Tag Archives: holiday

Spicy Cheese Crackers

27 Dec

I really dont like the crackers that you can get at the stores. They taste like they are full of chemicals. And when the process of making crackers is so very simple, its a wonder that we buy them at all. This past Christmas, I was going to dinner at Jobby’s house. I wanted to bring some lovely but simple things, as I had been immersed in cooking these last few days. I decided on a raspberry-gooseberry fool, which is just whipped cream, scented with vanilla and a touch of icing sugar, folded into cooled stewed raspberries and gooseberries. That sweet tart cool creamy combination is beautiful – and it takes minutes to make.

I knew Jobby would probably make her wonderful hummus. So crackers were a good addition – and they are delicious enough to eat on their own. Unfortunately I did not get a photograph because Nana chowed down more than half before we even left the house! But suffice to say, these crackers are wonderful – such a complex blend of flavour. You could spice them up with anything you like, but I used chili powder, mustard seeds, and English mustard powder. The combination is divine, spicy and cheese-y all at the same time. The crackers are crisp and flaky and can be cut into rounds, squares, or whatever your heart desires. Poke a few holes in them, pop them in a hot oven, and watch them brown up and puff a little. Beautiful.

These crackers will keep, in an air tight box, for about a week, but if you have a Nana around the house they wont last!

Makes about 100 crackers, depending on how you cut them

  • 1 cup bread flour (OO flour)
  • 1 cup polenta
  • 1 tsp salt
  • 1 tsp baking soda
  • 1 tsp chili powder
  • 2 tsp mustard seeds
  • 1 1/2 tsp English mustard powder
  • 1 cup cheese – cheddar/parmesan mix
  • 3 tbsp cold butter
  • 1 cup buttermilk

Preheat the oven to 190 C (375F).

Line a baking sheet with parchment paper.

In a large bowl, combine the flour, polenta, salt, baking soda, chili powder, mustard seeds and English mustard powder. Toss to combine.

Grate the cheese over the flour mixture, and stir well.

Grate over the cold butter, and stir again, gently.

Pour over the buttermilk, and combine. Turn the dough out onto a working surface and knead, gently until it all comes together.

Form the dough into a ball, and refrigerate, covered for about half an hour.

Once the dough has rested and cooled, divide it into quarters.

You can now roll the dough out very thin, and cut it into shapes, or roll the dough into a log, and slice very thinly.

Arrange on the baking sheet, and using the tines of a fork, poke a few holes in each cracker. This is optional, but it will help keep the crackers flat and less puffy.

Bake for about 8 – 10 minutes, or until the crackers are golden and cheesy.

Let cool for at least 10 minutes before gobbling up!

 

Candied Caramelised Oranges

21 Dec

Are you stuck for a Christmas dessert that you can make without much thought, and which will taste as if you have put in hours of work? These candied, caramelised oranges might just be the thing. I love their jewel-like colour – a deep dark citrine or amber … glistening with orangey caramel syrup that they make themselves. Theyre blowsily sexy – soft, sticky, totally decadent and delectable. They taste like the holidays… and believe me, theyre so simple, its almost embarrassing!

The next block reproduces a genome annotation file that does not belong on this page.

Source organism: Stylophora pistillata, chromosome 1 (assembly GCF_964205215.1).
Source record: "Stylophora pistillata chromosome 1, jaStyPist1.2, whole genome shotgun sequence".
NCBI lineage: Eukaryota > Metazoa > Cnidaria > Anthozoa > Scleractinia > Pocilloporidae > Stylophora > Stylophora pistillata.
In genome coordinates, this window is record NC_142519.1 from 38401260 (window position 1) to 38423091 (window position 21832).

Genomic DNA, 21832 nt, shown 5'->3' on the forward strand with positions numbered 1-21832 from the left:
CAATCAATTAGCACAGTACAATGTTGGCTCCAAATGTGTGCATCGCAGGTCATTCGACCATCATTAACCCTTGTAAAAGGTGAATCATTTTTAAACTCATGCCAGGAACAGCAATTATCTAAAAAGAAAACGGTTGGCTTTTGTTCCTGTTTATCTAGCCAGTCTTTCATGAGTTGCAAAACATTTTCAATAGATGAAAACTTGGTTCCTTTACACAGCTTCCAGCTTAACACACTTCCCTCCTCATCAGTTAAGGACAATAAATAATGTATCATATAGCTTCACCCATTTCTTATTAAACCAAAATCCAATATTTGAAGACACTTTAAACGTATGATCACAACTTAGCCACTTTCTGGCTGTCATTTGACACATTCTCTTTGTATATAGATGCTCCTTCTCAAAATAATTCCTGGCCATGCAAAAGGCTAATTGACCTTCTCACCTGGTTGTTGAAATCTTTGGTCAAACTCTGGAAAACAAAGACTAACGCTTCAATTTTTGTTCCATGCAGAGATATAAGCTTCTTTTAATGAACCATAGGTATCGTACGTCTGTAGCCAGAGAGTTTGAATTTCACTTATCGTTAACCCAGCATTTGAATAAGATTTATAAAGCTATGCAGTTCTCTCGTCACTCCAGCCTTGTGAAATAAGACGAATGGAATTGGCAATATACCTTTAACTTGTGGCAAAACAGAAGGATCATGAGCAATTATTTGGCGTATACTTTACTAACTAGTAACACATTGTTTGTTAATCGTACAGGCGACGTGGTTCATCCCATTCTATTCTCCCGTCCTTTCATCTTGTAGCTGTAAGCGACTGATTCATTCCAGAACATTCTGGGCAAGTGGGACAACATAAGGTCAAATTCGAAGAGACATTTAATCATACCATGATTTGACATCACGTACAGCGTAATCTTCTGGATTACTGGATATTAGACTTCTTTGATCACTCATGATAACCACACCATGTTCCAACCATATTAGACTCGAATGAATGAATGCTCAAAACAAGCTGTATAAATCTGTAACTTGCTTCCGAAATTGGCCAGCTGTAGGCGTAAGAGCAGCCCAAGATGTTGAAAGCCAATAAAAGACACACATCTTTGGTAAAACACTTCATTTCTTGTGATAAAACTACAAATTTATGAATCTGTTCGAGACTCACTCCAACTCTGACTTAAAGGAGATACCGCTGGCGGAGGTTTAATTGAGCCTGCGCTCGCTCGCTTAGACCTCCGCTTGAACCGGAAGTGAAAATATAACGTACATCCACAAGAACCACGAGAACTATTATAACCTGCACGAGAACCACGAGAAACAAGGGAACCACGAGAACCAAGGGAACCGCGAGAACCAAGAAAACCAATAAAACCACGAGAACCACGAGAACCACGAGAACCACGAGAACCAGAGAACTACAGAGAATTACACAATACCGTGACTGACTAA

I decided to make them because I am working on a Chinese New Year cake that uses candied and dried fruits. I love those little tiny oranges you can get this time of year  – mini mandarins from China. You could also use kumquats. They are the main component of the recipe, so make sure you get good ones. Everything else you need, you probably have in your pantry. Its really up to you what flavourings and essences you use – most of the time, I just add sugar, water and a touch of juice.

How I can call this a recipe, Im not sure. Its so simple, but its gorgeous. Lush with the oranges’ own caramel, the little tiny orange balls go translucent, and then a deep dark hue that has a richness and beauty all its own. Serve warm (you can make ahead and reheat, or just stick it on the stove in the morning, and let it go) with some vanilla ice cream or a dollop of heavy cream, and youre done. Heaven. Sweet, bitter, astringent, caramel, citrus, smoke – such a complexity of flavour, and so so easy. In the stress and mess of the holidays, sometimes that is a gift in and of itself.

To serve 4 – 6 people, you will need:

  • 2 cups light brown or caster sugar
  • 1/2 cup water
  • 1/4 cup juice (or even wine)
  • Spices if you want – cinnamon is great here, as are cloves, star anise, nutmeg – but be gentle!
  • 4 cups of tiny mandarin oranges

Place a large pot, with lid, on stove top. Add sugar, water, juice and any spices. Bring gently to the boil, over low-medium heat, stirring every so often to dissolve the sugar. The sugar will boil up eventually, and then become clear. Turn the heat right down so the sugar syrup is just bubbling – little tiny plops.

Wash the little oranges well, ensuring that the little stem is removed, if needed. Poke each orange several times with a toothpick.

Place the oranges in the sugar syrup, gently gently. Give everything a stir, make sure the heat is very very low, and cover.

Simmer the oranges in the syrup for at least 1 – 2 hours, longer if you like. They will turn translucent and go very dark. Its almost like youre making marmalade, but with whole oranges.